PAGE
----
MAYVILLE | Joel Wondra, the athletic director at Mayville High School, has been busy the last couple of weeks with the prep football program.
After former head coach Mark Pankow left the program on Aug. 14 and resigned on Aug. 20, Wondra named Adam Clayton and Martin “Chip” Parmer as co-head coaches in the interim.
But then following last Friday’s game against Campbellsport, Clayton announced he would be resigning to take a special education teacher position in the Sun Prairie School District – a move that became official on Monday.
“Purely out of family stuff,” Clayton said of his reason. “I was spending 20-25 hours grading and lesson planning at Mayville. (At Sun Prairie) I will be able to spend more time with my family.”
Clayton started his teaching career as an educational assistant in Sun Prairie before moving to Mayville as a social studies teacher.
Once Wondra knew Clayton was leaving, he began the search for a new head coach – passing on making Farmer head coach because this is Farmer’s first year coaching and Wondra wanted a more experienced coach at the helm.
On Saturday, Wondra found his guy in Mark McCormick – who has an impressive resume spanning almost 30 years, including a successful postseason run in the mid-2000s at Winnebago Lutheran Academy.
“I think coach McCormick is going to bring a clear vision and some stability to our football program, which is desperately needed,” Wondra said. “In the short time that I’ve had to become familiar with him and chat with him, he’s a man who understands football.
“He understands how to teach young kids. He has an air of confidence about him that is impressive.”
On Saturday, Wondra had a brief chat with McCormick and by Sunday the new football coach was introduced to the assistant coaches and already game planning for today’s game against Prairie du Chien.
It came as a surprise to McCormick, because this time last week he wasn’t thinking about football at all.
“That’s something I’m going to be looking back on for years,” McCormick said. “I’m just kind of still raising my eyebrows and chuckling and rolling my eyes because that was one of the most (bizarre events). It’s still that way. We’re only three days in and I’m running practices to get ready for a ball game. We’re talking about when the bus leaves and spaghetti dinners (Thursday) night. It’s like wow!
“I want to say it was surreal, but at the same time it also felt quite right.”
Meantime, Farmer is still on the staff.
“We think very highly of Chip and we think he’s a great man to be working around our young men, but he’s brand new to coaching,” Wondra said. “We thought the combination of Adam and Chip was good … (but) I don’t think Chip was really prepared to coach a team from an Xs and Os standpoint at this point.
“So given that lack of experience and that he’s just started out in his coaching career, we felt we needed someone who knew football and had experience coaching football.”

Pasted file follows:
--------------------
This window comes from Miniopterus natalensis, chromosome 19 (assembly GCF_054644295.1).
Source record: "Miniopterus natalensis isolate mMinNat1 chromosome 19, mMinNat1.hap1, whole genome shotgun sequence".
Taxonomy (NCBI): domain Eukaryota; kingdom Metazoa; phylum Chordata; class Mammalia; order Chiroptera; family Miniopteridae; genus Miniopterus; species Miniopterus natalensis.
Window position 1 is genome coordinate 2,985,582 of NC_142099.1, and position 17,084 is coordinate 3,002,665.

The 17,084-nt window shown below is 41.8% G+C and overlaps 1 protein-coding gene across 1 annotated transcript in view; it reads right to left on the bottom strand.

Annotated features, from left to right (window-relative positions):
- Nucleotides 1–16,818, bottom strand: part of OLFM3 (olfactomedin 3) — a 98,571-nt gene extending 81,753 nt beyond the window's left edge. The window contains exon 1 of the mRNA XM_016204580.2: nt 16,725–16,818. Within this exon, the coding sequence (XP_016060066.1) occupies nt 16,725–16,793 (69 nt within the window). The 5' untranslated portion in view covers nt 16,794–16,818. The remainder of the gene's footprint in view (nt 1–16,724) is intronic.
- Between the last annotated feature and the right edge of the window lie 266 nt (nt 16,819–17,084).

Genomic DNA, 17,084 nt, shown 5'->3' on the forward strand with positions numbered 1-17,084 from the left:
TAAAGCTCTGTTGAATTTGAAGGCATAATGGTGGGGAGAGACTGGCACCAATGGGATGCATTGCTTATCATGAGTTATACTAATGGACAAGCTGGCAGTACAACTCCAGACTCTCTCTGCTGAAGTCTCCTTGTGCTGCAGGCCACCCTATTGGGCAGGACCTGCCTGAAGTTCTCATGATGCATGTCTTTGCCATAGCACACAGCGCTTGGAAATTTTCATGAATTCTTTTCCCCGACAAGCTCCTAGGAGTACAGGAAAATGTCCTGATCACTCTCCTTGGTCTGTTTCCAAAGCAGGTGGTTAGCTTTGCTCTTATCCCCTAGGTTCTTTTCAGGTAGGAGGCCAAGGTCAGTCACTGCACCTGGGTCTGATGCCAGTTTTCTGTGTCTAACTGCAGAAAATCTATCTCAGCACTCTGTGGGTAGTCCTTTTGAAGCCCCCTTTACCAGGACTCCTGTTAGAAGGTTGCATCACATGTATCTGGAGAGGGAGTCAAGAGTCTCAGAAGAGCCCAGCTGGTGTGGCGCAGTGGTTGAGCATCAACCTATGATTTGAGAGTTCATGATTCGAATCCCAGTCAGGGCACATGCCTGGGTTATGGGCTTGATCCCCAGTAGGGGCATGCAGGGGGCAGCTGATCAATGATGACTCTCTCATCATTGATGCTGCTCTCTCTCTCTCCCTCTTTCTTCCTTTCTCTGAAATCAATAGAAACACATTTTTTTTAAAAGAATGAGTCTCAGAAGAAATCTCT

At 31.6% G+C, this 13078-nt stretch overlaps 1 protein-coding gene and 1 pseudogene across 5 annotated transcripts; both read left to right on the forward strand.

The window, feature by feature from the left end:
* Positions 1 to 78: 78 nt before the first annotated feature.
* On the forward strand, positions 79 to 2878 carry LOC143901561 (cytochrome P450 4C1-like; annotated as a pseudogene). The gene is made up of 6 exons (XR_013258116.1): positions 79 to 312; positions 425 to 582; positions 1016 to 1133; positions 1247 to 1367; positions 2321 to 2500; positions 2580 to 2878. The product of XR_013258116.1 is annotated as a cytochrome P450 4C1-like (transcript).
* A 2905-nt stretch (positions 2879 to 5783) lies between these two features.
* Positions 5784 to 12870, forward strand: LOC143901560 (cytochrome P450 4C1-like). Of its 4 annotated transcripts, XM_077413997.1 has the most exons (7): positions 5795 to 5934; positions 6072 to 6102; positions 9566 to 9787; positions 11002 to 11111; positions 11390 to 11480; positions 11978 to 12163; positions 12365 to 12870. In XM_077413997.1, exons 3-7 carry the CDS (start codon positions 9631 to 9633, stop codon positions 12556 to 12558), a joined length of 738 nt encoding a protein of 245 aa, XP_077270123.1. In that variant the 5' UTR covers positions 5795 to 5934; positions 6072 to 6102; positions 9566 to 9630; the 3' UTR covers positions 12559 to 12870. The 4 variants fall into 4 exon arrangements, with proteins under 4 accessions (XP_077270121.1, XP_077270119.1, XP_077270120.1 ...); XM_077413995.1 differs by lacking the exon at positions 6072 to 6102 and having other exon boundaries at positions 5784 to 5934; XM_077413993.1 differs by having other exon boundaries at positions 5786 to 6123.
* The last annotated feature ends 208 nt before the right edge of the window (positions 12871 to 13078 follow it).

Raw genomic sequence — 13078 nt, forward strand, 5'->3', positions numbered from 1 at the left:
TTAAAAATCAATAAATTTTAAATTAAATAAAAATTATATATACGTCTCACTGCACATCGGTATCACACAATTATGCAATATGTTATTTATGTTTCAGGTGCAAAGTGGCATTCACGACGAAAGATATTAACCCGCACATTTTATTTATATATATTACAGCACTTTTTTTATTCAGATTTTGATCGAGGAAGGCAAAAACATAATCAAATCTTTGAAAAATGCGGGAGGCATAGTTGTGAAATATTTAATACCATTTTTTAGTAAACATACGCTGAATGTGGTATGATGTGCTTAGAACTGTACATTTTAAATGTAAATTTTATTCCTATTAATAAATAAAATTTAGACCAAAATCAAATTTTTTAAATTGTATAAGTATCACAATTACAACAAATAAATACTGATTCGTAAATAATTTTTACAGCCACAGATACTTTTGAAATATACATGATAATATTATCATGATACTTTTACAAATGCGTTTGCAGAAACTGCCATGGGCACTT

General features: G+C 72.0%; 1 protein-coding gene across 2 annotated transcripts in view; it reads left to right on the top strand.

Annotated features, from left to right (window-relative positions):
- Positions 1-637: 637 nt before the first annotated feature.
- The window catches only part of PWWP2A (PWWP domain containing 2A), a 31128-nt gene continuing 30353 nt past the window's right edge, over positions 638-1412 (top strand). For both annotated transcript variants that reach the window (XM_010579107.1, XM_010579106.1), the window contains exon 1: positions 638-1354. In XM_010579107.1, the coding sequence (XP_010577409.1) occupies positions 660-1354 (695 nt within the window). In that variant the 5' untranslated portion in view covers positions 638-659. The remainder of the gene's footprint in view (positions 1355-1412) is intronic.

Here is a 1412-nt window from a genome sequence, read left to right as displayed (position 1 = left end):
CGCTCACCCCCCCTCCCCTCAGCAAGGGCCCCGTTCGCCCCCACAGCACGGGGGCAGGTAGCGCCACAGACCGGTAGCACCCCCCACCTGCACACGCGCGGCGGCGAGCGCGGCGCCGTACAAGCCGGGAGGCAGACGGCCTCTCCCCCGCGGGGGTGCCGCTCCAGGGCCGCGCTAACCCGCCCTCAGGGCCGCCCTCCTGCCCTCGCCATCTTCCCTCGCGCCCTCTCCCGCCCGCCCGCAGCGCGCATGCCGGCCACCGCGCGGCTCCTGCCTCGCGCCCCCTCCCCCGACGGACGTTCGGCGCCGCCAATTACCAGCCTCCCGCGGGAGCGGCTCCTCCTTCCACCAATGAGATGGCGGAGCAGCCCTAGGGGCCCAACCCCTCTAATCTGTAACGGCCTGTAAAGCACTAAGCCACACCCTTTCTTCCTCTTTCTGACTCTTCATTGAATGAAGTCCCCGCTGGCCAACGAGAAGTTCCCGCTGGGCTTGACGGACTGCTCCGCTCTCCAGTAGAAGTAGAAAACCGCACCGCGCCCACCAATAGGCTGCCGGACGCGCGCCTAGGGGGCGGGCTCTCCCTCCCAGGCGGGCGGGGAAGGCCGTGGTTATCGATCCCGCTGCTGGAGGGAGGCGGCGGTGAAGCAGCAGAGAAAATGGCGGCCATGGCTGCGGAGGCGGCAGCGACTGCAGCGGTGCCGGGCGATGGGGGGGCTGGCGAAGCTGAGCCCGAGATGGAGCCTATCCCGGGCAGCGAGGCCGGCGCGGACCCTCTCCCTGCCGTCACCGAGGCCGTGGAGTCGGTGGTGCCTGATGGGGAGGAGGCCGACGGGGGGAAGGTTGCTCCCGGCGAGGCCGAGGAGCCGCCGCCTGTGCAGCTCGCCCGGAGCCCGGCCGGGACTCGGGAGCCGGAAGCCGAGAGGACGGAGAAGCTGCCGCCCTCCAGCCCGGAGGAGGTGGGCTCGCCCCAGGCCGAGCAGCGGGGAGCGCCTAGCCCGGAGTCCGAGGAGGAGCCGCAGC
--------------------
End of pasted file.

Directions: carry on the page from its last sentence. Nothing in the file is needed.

McCormick has plenty – and not just in football, either; he’s also coached boys and girls basketball, track and field, and volleyball.
His first coaching job was in Minnesota just out of college in 1987, then in 1988 he moved to Wisconsin to play minor league football for the Milwaukee Express.
McCormick was an assistant coach for football and track and field at Winnebago Lutheran from 1995-2001, and was named the head football coach in 2002. He held that position until 2007.
When Ripon won the Division 4 state title in 2003, the Tigers defeated McCormick’s Tigers in the state quarterfinals. And WLA made the playoffs in four of McCormick’s six years, with a 3-4 record in those postseason games.
That’s the kind of success Wondra hopes McCormick can bring to Mayville (which is sixth all-time in state history with 514 wins) once again.
Wondra wouldn’t commit to saying this was a permanent situation, though.
“I think we were clear at the beginning that initially this was going to be a leadership for this season that we will evaluate at the end of the season and determine what our next step is,” Wondra said. “I sense from him that he has an interest in staying here long term. In an effort to sort of sell him on taking the position, I mentioned to him if we opt to go do a full scale search you’re the only person who gets a full tryout (this year).
“We haven’t’ made a commitment beyond this year, but we will see how this goes.”
The situation is something McCormick understood and is OK with.
“I think the community and the administration will know by the end of the season, what they think of me,” McCormick said. “I think I will know what I think of the situation. I think we will both be on the same page. I think it will take care of itself.
“I’m a positive guy. I’m looking for success and I’m looking for a good long relationship. I know they would like to find a coach that they can count on long term, they like and that they’re happy with.
“If it’s me then they’re going to want me to stay around. I’ll feel that way too.”